It seems to me that the (ambiguous) behaviour of Usa immigration enforcing-law is fueled this ballyhoo about ese
    grandsimo-asesino Maricûn de pc,MÈxico immigration is also
    responsible,because that man entered very illegally and nobody
    knew anything about,but when poor people,full of hopes,naives
    or not,try to cross the border,most of them are stopped and
    deported,which is legal if you will.America immigration talk
    about the war on terror,immigrations reforms,not pardon for
    the illegal,Pero y Posada QuÈ? Hey,Talk the talk and walk the
    walk if you really have serious commitments.If you pretend to
    classify terrorist guys in good and bad according your own perspectives you are full of it.Posada is a ganster and a murderer who targeted soft,very soft,targets.It is ludricous this silence from Immigration authorities.Posada should be put
    on trial,in a neutral country,with a respectful international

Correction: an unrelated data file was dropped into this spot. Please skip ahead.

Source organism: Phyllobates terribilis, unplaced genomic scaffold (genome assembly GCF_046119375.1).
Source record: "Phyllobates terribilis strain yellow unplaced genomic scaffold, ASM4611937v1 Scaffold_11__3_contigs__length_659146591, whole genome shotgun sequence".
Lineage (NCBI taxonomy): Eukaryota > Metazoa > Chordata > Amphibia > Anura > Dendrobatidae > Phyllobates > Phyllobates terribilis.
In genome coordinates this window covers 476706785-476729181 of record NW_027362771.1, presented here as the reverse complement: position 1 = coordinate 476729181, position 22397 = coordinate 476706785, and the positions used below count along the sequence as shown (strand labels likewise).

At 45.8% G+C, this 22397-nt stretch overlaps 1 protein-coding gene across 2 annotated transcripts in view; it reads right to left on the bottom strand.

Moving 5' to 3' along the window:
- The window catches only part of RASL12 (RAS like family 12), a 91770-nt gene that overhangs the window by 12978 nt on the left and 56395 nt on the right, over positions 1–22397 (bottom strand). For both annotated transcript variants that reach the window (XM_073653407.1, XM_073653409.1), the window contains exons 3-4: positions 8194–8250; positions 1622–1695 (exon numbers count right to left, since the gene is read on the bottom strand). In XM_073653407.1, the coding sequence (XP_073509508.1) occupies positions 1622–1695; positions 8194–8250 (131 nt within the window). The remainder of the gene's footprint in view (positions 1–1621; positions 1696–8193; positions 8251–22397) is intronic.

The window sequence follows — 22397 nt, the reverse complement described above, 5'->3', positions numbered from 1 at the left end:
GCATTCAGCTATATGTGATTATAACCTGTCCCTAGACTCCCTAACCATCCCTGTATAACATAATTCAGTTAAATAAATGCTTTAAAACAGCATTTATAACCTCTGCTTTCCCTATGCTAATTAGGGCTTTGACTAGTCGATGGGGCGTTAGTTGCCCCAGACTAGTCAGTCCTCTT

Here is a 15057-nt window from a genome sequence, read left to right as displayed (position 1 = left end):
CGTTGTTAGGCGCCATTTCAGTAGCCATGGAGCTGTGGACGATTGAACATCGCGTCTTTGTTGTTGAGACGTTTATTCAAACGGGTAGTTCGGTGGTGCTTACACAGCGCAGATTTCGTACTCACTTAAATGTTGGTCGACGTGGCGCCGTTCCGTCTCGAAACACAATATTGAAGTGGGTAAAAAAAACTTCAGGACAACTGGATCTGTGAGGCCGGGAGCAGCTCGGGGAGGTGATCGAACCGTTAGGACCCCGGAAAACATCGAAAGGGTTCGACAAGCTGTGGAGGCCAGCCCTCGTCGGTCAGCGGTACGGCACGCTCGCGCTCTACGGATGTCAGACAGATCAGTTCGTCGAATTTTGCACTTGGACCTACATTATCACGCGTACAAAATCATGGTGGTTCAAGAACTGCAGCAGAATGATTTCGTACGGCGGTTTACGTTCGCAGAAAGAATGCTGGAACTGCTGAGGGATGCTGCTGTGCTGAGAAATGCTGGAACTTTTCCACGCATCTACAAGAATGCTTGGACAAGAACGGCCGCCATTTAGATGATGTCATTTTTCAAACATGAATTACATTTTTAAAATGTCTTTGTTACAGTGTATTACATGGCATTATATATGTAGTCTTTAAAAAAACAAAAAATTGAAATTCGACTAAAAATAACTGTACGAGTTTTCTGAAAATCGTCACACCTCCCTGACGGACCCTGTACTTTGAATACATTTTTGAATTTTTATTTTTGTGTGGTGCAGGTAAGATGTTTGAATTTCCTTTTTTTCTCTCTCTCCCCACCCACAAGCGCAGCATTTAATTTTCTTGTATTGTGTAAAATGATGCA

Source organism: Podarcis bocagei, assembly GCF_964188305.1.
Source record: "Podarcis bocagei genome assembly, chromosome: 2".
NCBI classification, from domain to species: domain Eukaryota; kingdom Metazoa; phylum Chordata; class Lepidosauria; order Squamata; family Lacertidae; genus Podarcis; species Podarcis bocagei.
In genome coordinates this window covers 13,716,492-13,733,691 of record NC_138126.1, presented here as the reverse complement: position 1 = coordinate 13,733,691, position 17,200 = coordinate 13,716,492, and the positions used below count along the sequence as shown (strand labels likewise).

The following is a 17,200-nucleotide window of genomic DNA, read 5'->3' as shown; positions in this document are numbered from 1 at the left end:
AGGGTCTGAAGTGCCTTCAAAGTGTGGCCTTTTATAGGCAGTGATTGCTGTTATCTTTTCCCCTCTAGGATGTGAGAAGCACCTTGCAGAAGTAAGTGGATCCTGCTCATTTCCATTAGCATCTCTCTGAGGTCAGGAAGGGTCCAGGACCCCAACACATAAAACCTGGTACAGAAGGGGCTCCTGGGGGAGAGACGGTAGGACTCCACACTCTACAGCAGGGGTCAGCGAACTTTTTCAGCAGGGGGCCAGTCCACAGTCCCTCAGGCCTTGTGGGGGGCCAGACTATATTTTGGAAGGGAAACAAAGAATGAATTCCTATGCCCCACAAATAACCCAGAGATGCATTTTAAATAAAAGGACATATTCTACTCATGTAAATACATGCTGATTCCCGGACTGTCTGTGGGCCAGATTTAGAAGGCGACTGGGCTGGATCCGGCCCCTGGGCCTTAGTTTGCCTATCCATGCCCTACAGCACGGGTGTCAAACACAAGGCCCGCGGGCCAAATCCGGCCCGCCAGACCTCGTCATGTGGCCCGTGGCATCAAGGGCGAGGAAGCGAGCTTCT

judges,with all the proofs,with defense attorney,not more than.

  7. Follow up post #7 added on May 01, 2005 by PABLOPUEBLO with 86 total posts

      It is outright right to say that Posada is a Bogus Asylum-
      seeker,in the same way Bosch was,however, Bosh was granted Asylum
      in America,a blatant mistake,which forever ever, could be use against the righteouness of Usa immigration approaches,Many genuine asylum seeker in this World are outrageous of having
    a fellow like Posada o Bosch,the acquittal of Busch and Posada
    in Venezuela was a rigged one,in which Money talked for the worst,Posada masterminded the entire operation,Lugo and Ricardo
    made the work designed by Posada and Bosch,guyaneses and my
    innocent fellows were targeted,ah America you are embarrasing